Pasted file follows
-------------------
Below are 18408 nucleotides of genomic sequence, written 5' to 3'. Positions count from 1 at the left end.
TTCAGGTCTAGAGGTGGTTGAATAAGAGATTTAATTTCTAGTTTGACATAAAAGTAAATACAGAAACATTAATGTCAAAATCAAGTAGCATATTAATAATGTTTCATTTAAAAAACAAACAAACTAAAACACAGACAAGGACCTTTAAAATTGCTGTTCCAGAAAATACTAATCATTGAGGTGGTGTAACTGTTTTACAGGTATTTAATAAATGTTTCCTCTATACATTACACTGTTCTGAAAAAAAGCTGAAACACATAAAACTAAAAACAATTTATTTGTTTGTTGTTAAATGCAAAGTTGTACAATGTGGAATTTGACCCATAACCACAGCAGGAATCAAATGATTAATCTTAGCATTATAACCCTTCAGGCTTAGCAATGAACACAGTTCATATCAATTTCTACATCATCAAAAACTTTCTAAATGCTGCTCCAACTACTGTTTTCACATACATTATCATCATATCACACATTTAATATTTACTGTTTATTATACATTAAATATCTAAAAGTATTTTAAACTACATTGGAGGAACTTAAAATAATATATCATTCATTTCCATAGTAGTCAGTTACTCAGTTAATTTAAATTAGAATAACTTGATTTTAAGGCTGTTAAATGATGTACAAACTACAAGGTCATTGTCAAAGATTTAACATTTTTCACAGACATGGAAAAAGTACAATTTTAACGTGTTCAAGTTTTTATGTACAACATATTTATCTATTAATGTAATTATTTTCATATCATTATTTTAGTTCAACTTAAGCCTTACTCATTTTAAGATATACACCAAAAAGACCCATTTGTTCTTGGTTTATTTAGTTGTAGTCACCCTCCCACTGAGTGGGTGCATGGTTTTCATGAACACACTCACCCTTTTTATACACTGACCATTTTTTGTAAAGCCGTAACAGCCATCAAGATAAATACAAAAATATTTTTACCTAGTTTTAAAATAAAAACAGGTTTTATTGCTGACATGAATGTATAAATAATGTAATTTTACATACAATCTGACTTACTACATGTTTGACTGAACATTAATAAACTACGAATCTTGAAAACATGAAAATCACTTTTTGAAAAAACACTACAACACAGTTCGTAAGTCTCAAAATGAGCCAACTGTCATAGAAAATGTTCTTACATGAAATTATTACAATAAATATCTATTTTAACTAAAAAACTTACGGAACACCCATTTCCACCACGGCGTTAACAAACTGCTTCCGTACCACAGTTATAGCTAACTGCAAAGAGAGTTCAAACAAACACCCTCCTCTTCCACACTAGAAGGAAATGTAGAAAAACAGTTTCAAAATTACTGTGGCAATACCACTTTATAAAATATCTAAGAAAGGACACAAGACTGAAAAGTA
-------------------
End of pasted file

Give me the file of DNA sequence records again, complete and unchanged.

Below are 18408 nucleotides of genomic sequence, written 5' to 3'. Positions count from 1 at the left end.
TTCAGGTCTAGAGGTGGTTGAATAAGAGATTTAATTTCTAGTTTGACATAAAAGTAAATACAGAAACATTAATGTCAAAATCAAGTAGCATATTAATAATGTTTCATTTAAAAAACAAACAAACTAAAACACAGACAAGGACCTTTAAAATTGCTGTTCCAGAAAATACTAATCATTGAGGTGGTGTAACTGTTTTACAGGTATTTAATAAATGTTTCCTCTATACATTACACTGTTCTGAAAAAAAGCTGAAACACATAAAACTAAAAACAATTTATTTGTTTGTTGTTAAATGCAAAGTTGTACAATGTGGAATTTGACCCATAACCACAGCAGGAATCAAATGATTAATCTTAGCATTATAACCCTTCAGGCTTAGCAATGAACACAGTTCATATCAATTTCTACATCATCAAAAACTTTCTAAATGCTGCTCCAACTACTGTTTTCACATACATTATCATCATATCACACATTTAATATTTACTGTTTATTATACATTAAATATCTAAAAGTATTTTAAACTACATTGGAGGAACTTAAAATAATATATCATTCATTTCCATAGTAGTCAGTTACTCAGTTAATTTAAATTAGAATAACTTGATTTTAAGGCTGTTAAATGATGTACAAACTACAAGGTCATTGTCAAAGATTTAACATTTTTCACAGACATGGAAAAAGTACAATTTTAACGTGTTCAAGTTTTTATGTACAACATATTTATCTATTAATGTAATTATTTTCATATCATTATTTTAGTTCAACTTAAGCCTTACTCATTTTAAGATATACACCAAAAAGACCCATTTGTTCTTGGTTTATTTAGTTGTAGTCACCCTCCCACTGAGTGGGTGCATGGTTTTCATGAACACACTCACCCTTTTTATACACTGACCATTTTTTGTAAAGCCGTAACAGCCATCAAGATAAATACAAAAATATTTTTACCTAGTTTTAAAATAAAAACAGGTTTTATTGCTGACATGAATGTATAAATAATGTAATTTTACATACAATCTGACTTACTACATGTTTGACTGAACATTAATAAACTACGAATCTTGAAAACATGAAAATCACTTTTTGAAAAAACACTACAACACAGTTCGTAAGTCTCAAAATGAGCCAACTGTCATAGAAAATGTTCTTACATGAAATTATTACAATAAATATCTATTTTAACTAAAAAACTTACGGAACACCCATTTCCACCACGGCGTTAACAAACTGCTTCCGTACCACAGTTATAGCTAACTGCAAAGAGAGTTCAAACAAACACCCTCCTCTTCCACACTAGAAGGAAATGTAGAAAAACAGTTTCAAAATTACTGTGGCAATACCACTTTATAAAATATCTAAGAAAGGACACAAGACTGAAAAGTA